Jim Whitehurst

I think it will be long. It is a little bit of a different dynamic recognized typically with Middleware deal. The consulting wasn’t doing a POC. It was working to build applications that run on that application infrastructure. So Amentra was doing a fair amount of application development itself is part of that. This is more -- at least for starter we’ll be doing more POCs. So this is our ability to get up and implemented faster. So it is a different sale and a different dynamic around the professional services upfront.

But I don’t think we know is once it’s up and running, will those customers want to keep resources around to help them with this. I think right now eNovance has demonstrated most customers do want to keep some of these resources around to help them longer term, which is a little different than Amentra as well. But again I think this is much less about need to develop the application portfolio like we had too with Amentra. They run on the Middleware a much more about doing the POCs proving it works, getting the processes in place for people to be able to run it, so a little bit of different dynamic.

Charlie Peters

Tim, I would add the following that I think one of the things held back the technology overall is lack of train individuals globally and customers and so as we said I think a quarter ago, we have launched a curriculum of three or four different classes in OpenStack leading to Red Hat a certified engineer for OpenStack type of a certification. And I think as you know we have 50,000 to 60,000 Red Hat certified engineers out there today certified on RHEL. Our goal is to quickly train people globally and have them certified on Red Hat OpenStack.

Tim Klasell - Northland Securities

Okay, good. And then just a quick question on the Middleware office you accelerated nicely Q4, Q1, were there any particular products inside the EAP that drove that or was it pretty broad?

Jim Whitehurst

Just to keep in mind that product grouping is not just Middleware, right. It is some application development and emerging technology. So Middleware is the largest individual component, but there has been good growth of all the technologies including OpenStack, OpenShift, Storigen and certainly Middleware.

Charlie Peters

Yes, I would say on the Middleware side in particular. We just launched our BPM product. It’s one of our fastest product launches ever in terms of uptake of product in size of bookings early on. And the integration products suites [Indiscernible] has done extremely well and continuing to grow nicely as well.

Operator

Our final question comes from Steve Ashley with Robert W. Baird. Please go ahead.

Steve Ashley - Robert W. Baird

Thanks. Just like to go back and just kind of verify something that was said. We’ve talked about strong sales execution, we also talked about expanding sales coverage, and I am wondering I am just trying to parse that, is it just that you have more boots on the street or is there an improvement in the execution of the existing sales force, and if there is, any color on that?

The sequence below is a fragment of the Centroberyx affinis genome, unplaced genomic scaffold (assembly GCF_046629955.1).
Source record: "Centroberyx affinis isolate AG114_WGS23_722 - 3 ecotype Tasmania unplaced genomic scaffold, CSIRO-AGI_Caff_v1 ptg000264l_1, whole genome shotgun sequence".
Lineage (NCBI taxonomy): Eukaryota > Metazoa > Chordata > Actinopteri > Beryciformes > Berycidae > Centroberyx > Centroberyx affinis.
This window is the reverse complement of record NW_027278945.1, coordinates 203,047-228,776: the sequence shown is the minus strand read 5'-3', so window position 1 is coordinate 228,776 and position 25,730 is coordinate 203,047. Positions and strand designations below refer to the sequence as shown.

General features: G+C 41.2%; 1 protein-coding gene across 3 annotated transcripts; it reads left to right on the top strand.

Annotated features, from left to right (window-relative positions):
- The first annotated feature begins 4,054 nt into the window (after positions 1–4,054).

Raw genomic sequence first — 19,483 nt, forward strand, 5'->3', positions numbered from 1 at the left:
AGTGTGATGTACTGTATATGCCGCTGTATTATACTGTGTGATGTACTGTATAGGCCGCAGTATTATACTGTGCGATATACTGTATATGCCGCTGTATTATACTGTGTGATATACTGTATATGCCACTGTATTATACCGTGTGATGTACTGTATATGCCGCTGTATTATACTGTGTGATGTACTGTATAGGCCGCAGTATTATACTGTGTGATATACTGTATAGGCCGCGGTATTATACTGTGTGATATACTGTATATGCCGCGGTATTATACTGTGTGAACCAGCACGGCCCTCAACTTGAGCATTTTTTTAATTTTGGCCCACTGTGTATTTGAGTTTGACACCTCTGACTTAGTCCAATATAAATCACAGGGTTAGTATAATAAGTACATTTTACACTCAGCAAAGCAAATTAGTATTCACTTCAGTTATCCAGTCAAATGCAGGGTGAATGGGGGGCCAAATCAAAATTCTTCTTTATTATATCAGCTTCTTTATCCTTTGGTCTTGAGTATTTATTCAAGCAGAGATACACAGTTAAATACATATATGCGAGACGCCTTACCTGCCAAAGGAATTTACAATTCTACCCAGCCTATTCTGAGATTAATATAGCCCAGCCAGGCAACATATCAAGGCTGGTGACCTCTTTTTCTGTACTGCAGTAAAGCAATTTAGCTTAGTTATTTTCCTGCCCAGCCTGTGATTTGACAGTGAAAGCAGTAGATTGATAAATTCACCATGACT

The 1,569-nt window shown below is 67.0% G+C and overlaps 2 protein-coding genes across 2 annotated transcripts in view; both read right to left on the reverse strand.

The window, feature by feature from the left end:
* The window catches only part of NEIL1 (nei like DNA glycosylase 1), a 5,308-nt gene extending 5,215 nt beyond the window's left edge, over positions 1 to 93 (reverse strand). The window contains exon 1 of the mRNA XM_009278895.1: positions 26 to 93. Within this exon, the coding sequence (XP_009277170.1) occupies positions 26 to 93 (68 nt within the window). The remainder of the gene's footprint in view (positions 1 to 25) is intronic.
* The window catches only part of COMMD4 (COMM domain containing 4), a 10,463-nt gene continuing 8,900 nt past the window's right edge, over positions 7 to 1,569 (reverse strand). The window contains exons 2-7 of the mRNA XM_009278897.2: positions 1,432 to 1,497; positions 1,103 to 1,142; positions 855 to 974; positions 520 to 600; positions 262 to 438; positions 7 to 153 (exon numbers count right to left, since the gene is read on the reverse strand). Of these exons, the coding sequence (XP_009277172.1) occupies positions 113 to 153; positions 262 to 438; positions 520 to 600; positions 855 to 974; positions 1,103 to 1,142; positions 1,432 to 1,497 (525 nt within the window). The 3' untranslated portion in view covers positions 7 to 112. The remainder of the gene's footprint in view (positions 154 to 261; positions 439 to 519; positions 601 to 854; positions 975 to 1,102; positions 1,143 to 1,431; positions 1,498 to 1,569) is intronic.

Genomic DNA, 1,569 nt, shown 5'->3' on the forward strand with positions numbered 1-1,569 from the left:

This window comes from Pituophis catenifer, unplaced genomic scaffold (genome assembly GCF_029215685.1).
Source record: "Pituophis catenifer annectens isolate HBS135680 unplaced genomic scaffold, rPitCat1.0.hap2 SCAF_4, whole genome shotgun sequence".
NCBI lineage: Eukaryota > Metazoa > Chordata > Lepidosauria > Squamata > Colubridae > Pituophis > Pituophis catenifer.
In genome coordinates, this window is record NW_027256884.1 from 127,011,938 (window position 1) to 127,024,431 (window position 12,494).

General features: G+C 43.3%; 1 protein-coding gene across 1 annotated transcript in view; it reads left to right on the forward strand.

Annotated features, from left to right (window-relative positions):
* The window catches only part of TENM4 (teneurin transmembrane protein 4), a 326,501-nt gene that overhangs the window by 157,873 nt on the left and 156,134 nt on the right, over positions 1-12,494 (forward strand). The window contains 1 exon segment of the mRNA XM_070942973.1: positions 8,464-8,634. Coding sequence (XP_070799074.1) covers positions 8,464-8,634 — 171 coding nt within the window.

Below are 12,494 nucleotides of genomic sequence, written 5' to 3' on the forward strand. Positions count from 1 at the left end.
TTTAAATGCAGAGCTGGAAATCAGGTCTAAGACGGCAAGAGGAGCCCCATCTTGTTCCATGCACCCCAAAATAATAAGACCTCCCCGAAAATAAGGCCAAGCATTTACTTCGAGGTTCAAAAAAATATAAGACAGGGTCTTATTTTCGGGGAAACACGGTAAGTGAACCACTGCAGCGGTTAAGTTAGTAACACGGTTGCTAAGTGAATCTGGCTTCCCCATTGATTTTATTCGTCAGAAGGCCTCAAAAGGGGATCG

Jim Whitehurst

In my view I think we have both. We definitely have more boots on the street because we have been hiring consistently, but I think our sales guys are more experienced, they are better trained, as I said their confidence level is high, their enthusiasm is high. I think it's a combination of both. So we're very pleased with their performance in the quarter and looking for that continuing.

Jim Whitehurst

Thank you everyone for joining us and we look forward to meeting with a number of you over the next few weeks. Thank you.

Operator

Thank you. This does conclude today's conference call. Please disconnect your lines at this time and have a wonderful day.

Copyright policy: All transcripts on this site are the copyright of Seeking Alpha. However, we view them as an important resource for bloggers and journalists, and are excited to contribute to the democratization of financial information on the Internet. (Until now investors have had to pay thousands of dollars in subscription fees for transcripts.) So our reproduction policy is as follows: You may quote up to 400 words of any transcript on the condition that you attribute the transcript to Seeking Alpha and either link to the original transcript or to www.SeekingAlpha.com. All other use is prohibited.

THE INFORMATION CONTAINED HERE IS A TEXTUAL REPRESENTATION OF THE APPLICABLE COMPANY'S CONFERENCE CALL, CONFERENCE PRESENTATION OR OTHER AUDIO PRESENTATION, AND WHILE EFFORTS ARE MADE TO PROVIDE AN ACCURATE TRANSCRIPTION, THERE MAY BE MATERIAL ERRORS, OMISSIONS, OR INACCURACIES IN THE REPORTING OF THE SUBSTANCE OF THE AUDIO PRESENTATIONS. IN NO WAY DOES SEEKING ALPHA ASSUME ANY RESPONSIBILITY FOR ANY INVESTMENT OR OTHER DECISIONS MADE BASED UPON THE INFORMATION PROVIDED ON THIS WEB SITE OR IN ANY TRANSCRIPT. USERS ARE ADVISED TO REVIEW THE APPLICABLE COMPANY'S AUDIO PRESENTATION ITSELF AND THE APPLICABLE COMPANY'S SEC FILINGS BEFORE MAKING ANY INVESTMENT OR OTHER DECISIONS.

If you have any additional questions about our online transcripts, please contact us at: transcripts@seekingalpha.com. Thank you!